Jim wondered how his father would take the news of his disappearance. Their relationship had been shaky at best, not exactly the typical father and son bond. Sally would cry, that much he knew. Steven? Steven was another matter. He pictured the two men at his memorial service, accepting condolences from strangers, all the while checking their watches and hoping to make it home in time for dinner.

Only vague shimmers of memory remained of his mother, and with them came the cutting edge of bitterness. He closed his mind to her face, hoping to blot it from his memory entirely.

There seemed no real reason to continue to fight for what little life he still had within him. There was no special woman waiting for him back home, no child to weep for the loss of his father, no family to mourn the untimely death of their son. His life had been filled with acquaintances, with no real friends that he could call his own. His true self had died years ago at the hands of his father, and the shell of a man that remained was a hard, unfeeling entity.


Dropping to his knees beside the crumpled form, Blair probed Jim's neck for a heartbeat. Again, his hand passed through Jim's body without making contact, but he could see no movement of his chest. "He's not breathing."

"You hear, but you do not listen. Others have said that they listen with their hearts, you must listen with your soul."

"I don't care! I don't care about this anymore. Help me, dammit, do something!" Blair could barely contain the panic in his voice as he stood to face Incacha's spirit. "Please!"

"Why is he here?"

The words caught Blair off guard, and he took a moment to compose himself. "To complete the bond."

"He is here because of you. Did he not ask to delay this journey?"

"What do you mean? You told me that we had to do this. You told me that he was ready, that he had to make some sort of preparations."

"There are many voices, but only one true voice."

Blair glanced down at Jim's still form, shaking his head in disbelief. "Are you saying that I made a mistake? He knew about this, didn't he? That's why he insisted on writing those letters. He knew he could die! What have I done?"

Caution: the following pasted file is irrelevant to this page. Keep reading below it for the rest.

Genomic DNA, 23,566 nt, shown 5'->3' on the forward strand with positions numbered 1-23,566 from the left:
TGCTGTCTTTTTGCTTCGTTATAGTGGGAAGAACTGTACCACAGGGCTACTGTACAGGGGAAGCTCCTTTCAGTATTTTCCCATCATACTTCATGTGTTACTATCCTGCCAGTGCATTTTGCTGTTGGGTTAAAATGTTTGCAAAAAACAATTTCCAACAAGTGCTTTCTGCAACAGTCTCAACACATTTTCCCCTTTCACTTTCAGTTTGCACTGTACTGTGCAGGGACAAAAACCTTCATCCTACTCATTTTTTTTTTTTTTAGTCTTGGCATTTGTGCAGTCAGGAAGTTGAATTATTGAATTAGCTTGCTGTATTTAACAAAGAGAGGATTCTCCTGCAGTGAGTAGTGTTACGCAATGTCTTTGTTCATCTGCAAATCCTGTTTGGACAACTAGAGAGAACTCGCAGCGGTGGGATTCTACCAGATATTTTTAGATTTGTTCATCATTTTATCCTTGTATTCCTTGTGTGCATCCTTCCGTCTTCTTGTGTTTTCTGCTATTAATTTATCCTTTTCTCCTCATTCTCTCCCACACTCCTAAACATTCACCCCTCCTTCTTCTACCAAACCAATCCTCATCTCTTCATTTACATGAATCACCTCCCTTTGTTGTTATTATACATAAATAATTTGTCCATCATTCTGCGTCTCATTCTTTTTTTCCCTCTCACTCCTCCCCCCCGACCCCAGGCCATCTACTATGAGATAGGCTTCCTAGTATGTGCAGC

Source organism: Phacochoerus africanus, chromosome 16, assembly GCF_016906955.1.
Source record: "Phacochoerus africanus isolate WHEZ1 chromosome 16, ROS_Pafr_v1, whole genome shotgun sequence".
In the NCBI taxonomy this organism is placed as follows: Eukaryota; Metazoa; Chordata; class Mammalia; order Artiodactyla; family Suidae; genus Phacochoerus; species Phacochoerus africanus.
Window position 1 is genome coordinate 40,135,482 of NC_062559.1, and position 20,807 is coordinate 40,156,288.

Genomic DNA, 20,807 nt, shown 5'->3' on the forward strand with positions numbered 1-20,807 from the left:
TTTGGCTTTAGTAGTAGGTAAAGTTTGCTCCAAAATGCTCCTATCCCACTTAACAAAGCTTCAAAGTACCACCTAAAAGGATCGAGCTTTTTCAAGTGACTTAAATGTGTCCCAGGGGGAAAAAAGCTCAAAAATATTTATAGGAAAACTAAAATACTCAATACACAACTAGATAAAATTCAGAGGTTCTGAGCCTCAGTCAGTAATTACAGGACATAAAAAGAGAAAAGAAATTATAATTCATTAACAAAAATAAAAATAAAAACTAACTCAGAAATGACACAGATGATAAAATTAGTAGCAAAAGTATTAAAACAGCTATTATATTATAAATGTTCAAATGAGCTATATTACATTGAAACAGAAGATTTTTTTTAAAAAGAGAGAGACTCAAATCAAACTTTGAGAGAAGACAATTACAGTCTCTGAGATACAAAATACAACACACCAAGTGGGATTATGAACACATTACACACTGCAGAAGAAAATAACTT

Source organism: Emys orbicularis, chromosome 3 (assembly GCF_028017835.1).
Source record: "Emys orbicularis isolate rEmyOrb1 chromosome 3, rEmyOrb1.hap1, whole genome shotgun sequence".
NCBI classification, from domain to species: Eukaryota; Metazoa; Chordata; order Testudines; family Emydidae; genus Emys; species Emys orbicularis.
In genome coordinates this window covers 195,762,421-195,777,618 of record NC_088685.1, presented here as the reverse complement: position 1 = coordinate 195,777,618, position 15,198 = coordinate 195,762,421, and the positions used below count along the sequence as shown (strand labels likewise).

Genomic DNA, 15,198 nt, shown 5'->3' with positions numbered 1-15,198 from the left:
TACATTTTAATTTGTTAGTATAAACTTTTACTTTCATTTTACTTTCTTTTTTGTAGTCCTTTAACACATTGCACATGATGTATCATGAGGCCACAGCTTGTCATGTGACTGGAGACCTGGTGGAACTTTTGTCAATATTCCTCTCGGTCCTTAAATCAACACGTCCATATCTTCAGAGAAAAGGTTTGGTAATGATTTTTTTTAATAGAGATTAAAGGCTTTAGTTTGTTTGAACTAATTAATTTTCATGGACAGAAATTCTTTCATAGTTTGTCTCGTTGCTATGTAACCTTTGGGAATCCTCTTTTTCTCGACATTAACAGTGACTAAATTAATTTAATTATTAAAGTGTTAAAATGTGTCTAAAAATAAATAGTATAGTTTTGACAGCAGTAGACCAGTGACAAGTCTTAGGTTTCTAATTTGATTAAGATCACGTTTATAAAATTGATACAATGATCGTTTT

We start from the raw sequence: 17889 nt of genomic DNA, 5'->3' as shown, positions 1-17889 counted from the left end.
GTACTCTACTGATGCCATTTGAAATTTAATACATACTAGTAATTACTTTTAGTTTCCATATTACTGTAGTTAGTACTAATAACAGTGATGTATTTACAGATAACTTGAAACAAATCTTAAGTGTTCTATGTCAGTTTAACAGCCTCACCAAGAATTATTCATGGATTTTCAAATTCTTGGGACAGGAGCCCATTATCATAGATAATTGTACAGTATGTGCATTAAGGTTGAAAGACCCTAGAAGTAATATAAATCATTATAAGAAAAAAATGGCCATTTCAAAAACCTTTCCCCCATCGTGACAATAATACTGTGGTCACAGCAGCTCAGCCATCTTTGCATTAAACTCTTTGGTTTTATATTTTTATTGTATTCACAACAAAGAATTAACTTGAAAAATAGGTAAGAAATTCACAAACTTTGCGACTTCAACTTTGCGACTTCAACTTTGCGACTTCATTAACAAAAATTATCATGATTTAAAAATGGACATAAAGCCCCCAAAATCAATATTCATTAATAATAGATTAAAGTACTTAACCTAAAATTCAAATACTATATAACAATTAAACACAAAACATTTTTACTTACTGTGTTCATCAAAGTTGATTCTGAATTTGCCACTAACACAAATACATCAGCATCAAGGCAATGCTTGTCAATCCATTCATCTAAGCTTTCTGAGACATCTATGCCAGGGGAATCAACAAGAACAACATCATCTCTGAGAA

Laying a hand on Blair's shoulder, Incacha smiled. "Be with him now, listen to his soul."

Blair nodded, slowly returning to his place beside Jim. "I'm sorry, Jim. I made a horrible mistake. I'll stay with you, no matter what happens. I'll be right here. Always. Just rest."


As the shadow of death loomed closer, he unleashed his caged self, allowing it to break free, and savor the nectar of the last drops of life. His senses flared, swimming out of control in his mind. For so many years he had suppressed this part of his being, muting the voice that beckoned him. Now, faced with imminent death, he listened intently to the voice, allowing it to surround and then move within him. A presence of sorts touched his eyes, tracing circles around his tightly clamped eyelids. The spirit moved along his ears, touching his mouth and nose, and finally coming to rest in the palms of his hands. The feeling of loneliness lifted, giving way to a sense of fulfillment and energy. He fought his way back from the eye of death.

"You have come. Today you are to be reborn."

The presence drifted away from him, the image fading into a sea of haze.


Brushing his hands over Jim's eyelids, Blair sighed as Jim's skin now played gently along his fingertips, now able to feel the body and spirit of his friend. "Rest, Jim..."

Carefully, he moved his hands over Jim's face, wiping blood and debris gently away from eyes and ears, nose and mouth. One hand brushed lightly across a bloodied brow as the other trailed along the scraped cheek and jaw. Finally, Blair ghosted his fingertips along Jim's hands, grasping them and bringing them up to rest on the battered chest.

Suddenly, Jim's chest heaved, a choked gasp escaping his mouth. Blue eyes flickered open momentarily, coming to rest on Blair's face. A small smile touched Jim's lips as he struggled to speak.

"Blair?"

Nodding, Blair blinked the swelling dampness from his eyes and tightened his grip on Jim's hands. "Right here, Jim, I'm right here," he smiled as their surroundings faded into the darkening blue of the spirit plane.


A voice of familiar cadence called to him, asking him if he was all right. Jim felt the soft caress of the water against his skin as he raised heavy eyelids. His vision slowly focused, settling on a familiar and concerned face hovering over him.

"You with me, Jim? Man, you trying to give me a heart attack, or something? Are you okay? I thought your heart stopped."

With Blair's help, Jim slowly propped himself up into a sitting position in the pool.

"I'm okay," Jim murmured, his voice almost as shaky as his muscles felt. "Just give me a minute." He eased out of the pool, Blair aiding him with an arm around his back. Sitting on the edge, he tried to even his breath as his heart slowed to a more normal rhythm. "What just happened?"